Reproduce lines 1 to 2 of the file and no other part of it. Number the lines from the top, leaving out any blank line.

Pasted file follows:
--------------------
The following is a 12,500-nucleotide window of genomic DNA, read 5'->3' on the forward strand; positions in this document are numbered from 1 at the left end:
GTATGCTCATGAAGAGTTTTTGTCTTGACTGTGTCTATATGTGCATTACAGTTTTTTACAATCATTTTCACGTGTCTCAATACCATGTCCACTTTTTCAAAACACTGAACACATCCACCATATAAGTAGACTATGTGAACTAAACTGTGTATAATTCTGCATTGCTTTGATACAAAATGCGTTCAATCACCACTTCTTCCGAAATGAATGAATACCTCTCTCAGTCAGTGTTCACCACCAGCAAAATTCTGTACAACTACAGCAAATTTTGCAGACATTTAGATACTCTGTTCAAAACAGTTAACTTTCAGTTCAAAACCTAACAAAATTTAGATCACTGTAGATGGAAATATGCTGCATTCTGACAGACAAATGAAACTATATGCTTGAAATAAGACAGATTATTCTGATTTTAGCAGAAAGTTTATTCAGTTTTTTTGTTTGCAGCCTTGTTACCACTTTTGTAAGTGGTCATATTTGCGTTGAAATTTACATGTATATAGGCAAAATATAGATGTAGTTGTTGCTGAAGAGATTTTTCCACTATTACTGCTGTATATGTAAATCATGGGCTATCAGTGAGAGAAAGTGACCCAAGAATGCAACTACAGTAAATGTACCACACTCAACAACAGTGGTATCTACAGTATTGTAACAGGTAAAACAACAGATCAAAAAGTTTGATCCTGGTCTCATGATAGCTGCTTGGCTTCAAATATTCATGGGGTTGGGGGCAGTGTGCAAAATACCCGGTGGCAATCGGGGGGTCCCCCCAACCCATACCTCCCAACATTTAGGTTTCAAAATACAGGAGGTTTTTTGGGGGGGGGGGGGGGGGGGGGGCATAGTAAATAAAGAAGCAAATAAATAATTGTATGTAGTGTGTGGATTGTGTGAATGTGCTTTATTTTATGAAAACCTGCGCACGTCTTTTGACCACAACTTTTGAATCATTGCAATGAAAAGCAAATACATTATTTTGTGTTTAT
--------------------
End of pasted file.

The following is a 12,500-nucleotide window of genomic DNA, read 5'->3' on the forward strand; positions in this document are numbered from 1 at the left end:
GTATGCTCATGAAGAGTTTTTGTCTTGACTGTGTCTATATGTGCATTACAGTTTTTTACAATCATTTTCACGTGTCTCAATACCATGTCCACTTTTTCAAAACACTGAACACATCCACCATATAAGTAGACTATGTGAACTAAACTGTGTATAATTCTGCATTGCTTTGATACAAAATGCGTTCAATCACCACTTCTTCCGAAATGAATGAATACCTCTCTCAGTCAGTGTTCACCACCAGCAAAATTCTGTACAACTACAGCAAATTTTGCAGACATTTAGATACTCTGTTCAAAACAGTTAACTTTCAGTTCAAAACCTAACAAAATTTAGATCACTGTAGATGGAAATATGCTGCATTCTGACAGACAAATGAAACTATATGCTTGAAATAAGACAGATTATTCTGATTTTAGCAGAAAGTTTATTCAGTTTTTTTGTTTGCAGCCTTGTTACCACTTTTGTAAGTGGTCATATTTGCGTTGAAATTTACATGTATATAGGCAAAATATAGATGTAGTTGTTGCTGAAGAGATTTTTCCACTATTACTGCTGTATATGTAAATCATGGGCTATCAGTGAGAGAAAGTGACCCAAGAATGCAACTACAGTAAATGTACCACACTCAACAACAGTGGTATCTACAGTATTGTAACAGGTAAAACAACAGATCAAAAAGTTTGATCCTGGTCTCATGATAGCTGCTTGGCTTCAAATATTCATGGGGTTGGGGGCAGTGTGCAAAATACCCGGTGGCAATCGGGGGGTCCCCCCAACCCATACCTCCCAACATTTAGGTTTCAAAATACAGGAGGTTTTTTGGGGGGGGGGGGGGGGGGGGGGCATAGTAAATAAAGAAGCAAATAAATAATTGTATGTAGTGTGTGGATTGTGTGAATGTGCTTTATTTTATGAAAACCTGCGCACGTCTTTTGACCACAACTTTTGAATCATTGCAATGAAAAGCAAATACATTATTTTGTGTTTAT